Soldier, photographer, lawyer, dentist, amateur anthropologist and naturalist, and head of police in Darwin’s early days – Paul Heinrich Matthias Foelsche did it all.
He is an important – and controversial figure – in Territory history and, luckily, shot a photographic portrait of his times.
Foelsche is still commemorated each year by NT police but is reviled by many Territorians because of his treatment of Indigenous people.
The long-serving cop was born near Hamburg in Germany to a middle-class family in 1831. He served in the Hussar regiment for five years from the age of 18 and then migrated to Australia in 1854.
Foelsche served in the South Australian mounted police for 13 years.
He rose rapidly through the ranks and was then surprisingly promoted from corporal to subinspector in command of police in the Territory.
Foelsche seemed unqualified for his new position with many higher-ranking officers being being passed over for the job.
Some historians, such as Jack Haydon, have suggested his promotion was the work of his fellow Freemasons working to spread their influence.
“I see the hand of his superior officers and other leaders of the community, by whom he was held in very high regard, in this sequence of events.”
The Darwin Freemasons lodge is still known as Lodge Foelsche. Foelsche was undoubtedly a capable police officer, taking a hands-on approach in many investigations.
After arriving in Palmerston, he found there was no police station and so built a station with the help of his six troopers.
Foelsche moved in to a two-roomed tin hut, eventually marrying local Darwin woman Charlotte Georgina Smith and having two daughters.
He served in the NT police for more than 30 years, laying the foundation for what is today universally recognised as a highly professional force.
While not on duty, he cultivated an interest in photography, capturing images of early Territory life, from traditional Aborigines to early police work. His photographs have been displayed in exhibitions internationally.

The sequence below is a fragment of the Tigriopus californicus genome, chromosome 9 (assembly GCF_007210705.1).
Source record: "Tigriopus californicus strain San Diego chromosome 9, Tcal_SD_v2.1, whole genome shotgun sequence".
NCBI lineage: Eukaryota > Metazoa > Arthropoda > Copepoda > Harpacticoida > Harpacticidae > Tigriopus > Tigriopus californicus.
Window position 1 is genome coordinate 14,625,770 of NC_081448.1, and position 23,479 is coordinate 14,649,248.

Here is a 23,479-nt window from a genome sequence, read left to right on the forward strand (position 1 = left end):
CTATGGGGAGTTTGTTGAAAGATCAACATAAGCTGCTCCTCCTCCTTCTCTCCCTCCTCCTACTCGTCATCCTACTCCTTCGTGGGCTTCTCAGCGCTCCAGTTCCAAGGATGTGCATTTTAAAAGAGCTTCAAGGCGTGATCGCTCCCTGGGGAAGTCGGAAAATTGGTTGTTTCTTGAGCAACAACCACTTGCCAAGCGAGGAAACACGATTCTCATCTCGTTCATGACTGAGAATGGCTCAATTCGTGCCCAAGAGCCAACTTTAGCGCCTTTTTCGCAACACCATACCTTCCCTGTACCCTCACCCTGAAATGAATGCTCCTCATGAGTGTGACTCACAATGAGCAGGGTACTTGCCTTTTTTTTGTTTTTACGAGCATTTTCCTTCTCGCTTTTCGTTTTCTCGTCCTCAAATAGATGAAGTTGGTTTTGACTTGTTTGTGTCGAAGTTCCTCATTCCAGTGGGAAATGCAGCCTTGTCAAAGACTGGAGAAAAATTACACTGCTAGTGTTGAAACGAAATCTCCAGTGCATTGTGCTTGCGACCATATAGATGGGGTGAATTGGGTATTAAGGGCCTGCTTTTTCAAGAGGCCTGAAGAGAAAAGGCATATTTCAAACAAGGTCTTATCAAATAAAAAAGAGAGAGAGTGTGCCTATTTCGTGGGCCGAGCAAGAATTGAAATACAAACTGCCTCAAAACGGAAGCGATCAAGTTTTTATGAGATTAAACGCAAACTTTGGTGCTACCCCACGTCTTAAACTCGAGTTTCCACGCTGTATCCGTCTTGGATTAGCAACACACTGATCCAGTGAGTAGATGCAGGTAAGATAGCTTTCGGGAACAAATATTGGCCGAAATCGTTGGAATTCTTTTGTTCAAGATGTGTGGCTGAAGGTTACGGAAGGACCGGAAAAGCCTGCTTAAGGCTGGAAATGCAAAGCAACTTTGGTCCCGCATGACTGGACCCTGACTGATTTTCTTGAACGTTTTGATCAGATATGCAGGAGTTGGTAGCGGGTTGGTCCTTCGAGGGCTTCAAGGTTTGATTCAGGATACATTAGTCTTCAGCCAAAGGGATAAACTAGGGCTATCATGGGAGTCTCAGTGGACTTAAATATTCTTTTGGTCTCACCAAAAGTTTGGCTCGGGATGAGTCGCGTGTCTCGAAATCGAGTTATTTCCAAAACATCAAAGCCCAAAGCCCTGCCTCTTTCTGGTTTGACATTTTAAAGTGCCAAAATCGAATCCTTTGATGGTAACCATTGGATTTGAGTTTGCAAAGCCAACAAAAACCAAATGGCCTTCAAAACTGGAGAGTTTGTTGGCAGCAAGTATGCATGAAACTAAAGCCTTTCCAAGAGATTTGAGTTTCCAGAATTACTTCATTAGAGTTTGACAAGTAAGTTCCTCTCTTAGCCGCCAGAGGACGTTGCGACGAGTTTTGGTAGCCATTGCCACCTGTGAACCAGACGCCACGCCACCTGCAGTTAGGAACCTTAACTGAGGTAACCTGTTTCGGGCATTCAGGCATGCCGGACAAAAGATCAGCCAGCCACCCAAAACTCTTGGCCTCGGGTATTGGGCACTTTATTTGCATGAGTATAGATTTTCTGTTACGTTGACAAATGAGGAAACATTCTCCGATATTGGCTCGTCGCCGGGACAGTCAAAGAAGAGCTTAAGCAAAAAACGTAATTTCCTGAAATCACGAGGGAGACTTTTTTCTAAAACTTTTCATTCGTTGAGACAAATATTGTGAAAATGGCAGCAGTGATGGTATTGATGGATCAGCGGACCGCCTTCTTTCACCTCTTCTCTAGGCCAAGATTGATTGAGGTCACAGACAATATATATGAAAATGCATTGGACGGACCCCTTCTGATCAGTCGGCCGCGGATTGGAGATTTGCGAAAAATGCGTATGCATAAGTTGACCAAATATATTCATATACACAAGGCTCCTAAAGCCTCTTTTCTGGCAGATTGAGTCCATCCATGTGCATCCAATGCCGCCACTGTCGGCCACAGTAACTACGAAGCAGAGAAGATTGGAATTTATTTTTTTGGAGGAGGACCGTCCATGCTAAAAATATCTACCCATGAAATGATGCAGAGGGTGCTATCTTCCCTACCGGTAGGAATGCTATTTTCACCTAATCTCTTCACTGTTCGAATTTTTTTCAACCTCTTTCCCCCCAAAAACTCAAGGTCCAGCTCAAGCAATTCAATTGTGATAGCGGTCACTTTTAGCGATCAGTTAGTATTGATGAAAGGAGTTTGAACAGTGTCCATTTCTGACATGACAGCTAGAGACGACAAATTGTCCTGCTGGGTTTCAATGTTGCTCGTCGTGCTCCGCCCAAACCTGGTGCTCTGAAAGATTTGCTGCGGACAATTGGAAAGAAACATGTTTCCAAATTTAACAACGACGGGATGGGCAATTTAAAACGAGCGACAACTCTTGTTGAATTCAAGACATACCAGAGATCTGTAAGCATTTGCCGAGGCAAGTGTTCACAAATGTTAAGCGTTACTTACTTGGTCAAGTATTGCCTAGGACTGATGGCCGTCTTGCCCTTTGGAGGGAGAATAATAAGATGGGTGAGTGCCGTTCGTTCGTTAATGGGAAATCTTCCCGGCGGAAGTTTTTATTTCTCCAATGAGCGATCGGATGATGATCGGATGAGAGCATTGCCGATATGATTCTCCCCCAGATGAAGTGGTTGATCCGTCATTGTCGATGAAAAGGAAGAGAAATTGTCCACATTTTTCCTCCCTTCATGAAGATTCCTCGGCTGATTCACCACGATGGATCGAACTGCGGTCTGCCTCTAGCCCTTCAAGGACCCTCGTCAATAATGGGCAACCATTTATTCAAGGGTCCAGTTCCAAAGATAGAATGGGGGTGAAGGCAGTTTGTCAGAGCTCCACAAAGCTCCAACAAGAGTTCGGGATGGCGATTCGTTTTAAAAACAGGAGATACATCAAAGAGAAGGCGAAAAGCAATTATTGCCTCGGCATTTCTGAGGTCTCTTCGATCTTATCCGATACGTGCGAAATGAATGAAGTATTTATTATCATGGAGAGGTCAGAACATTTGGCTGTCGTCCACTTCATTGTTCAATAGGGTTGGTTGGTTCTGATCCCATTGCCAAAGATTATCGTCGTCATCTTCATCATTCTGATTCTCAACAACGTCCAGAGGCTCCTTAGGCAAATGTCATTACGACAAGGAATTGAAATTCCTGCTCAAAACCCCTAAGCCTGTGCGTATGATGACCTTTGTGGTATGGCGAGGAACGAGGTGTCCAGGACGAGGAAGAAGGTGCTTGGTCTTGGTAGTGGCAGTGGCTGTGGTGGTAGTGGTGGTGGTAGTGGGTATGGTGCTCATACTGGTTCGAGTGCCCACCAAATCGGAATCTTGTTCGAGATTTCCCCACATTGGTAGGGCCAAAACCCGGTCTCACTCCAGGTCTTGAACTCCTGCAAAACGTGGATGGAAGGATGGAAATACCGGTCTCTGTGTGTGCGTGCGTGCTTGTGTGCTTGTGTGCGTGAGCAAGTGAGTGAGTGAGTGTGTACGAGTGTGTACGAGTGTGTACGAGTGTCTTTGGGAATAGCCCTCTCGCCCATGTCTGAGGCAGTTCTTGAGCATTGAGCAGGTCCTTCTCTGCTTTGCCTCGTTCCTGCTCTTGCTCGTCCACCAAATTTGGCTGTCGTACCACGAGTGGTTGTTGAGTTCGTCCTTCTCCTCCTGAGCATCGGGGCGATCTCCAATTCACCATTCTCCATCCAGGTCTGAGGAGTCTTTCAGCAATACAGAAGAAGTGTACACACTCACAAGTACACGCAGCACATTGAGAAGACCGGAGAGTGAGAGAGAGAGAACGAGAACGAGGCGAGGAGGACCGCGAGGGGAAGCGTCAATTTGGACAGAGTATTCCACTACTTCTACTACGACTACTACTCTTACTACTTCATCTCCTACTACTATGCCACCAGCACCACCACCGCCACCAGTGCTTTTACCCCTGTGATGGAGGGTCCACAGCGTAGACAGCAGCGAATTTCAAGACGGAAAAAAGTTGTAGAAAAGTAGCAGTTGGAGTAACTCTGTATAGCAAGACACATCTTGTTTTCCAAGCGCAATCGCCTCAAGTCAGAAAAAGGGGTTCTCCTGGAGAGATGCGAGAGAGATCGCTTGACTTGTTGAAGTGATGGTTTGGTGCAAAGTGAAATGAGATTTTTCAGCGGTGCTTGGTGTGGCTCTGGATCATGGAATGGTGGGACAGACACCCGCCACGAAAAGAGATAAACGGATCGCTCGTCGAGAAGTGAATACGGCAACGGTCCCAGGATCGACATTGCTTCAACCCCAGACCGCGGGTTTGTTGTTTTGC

Foelsche had a fascination with Indigenous people and tried to learn Larrakia. He also studied Indigenous culture and even wrote a paper on the subject in 1881.
Despite this fascination, Foelsche appeared to have little compassion for Aboriginal people and shot many during his work.
Author of the award-winning book, Frontier Justice, Tony Roberts, describes him as “the man who masterminded more massacres in the Territory than anyone else … he was cunning, devious and merciless with Aboriginals”.
In one instance, a telegraph worker from Daly Waters was found dead in 1875, likely killed by local Mangarrayi men.
In response, Foelsche told his officers: “I cannot give you orders to shoot all natives you come across, but circumstances may occur for which I cannot provide definite instructions.” Over the next four weeks, a large party of officers slaughtered an unknown number of Aborigines along the Daly River.
Foelsche retired in 1904 after becoming something of a laughing stock because of his blinkered view of life, particularly prostitution among the Indigenous community.
He continued living in Darwin until his death on January 31, 1914.
A street in the city centre is named after him and his life has been commemorated by NT police each year since 1962.
Image above: MS in brown ink on mount Natives waiting to be photographed / Port Essington 1877. Depicts a group of about 50 Aboriginal men, women and children. There are two European men, one at left and one at right. There is a substantial construction with post walls and bark roof and in the foreground is a group of tents which appears to be the photographic studio.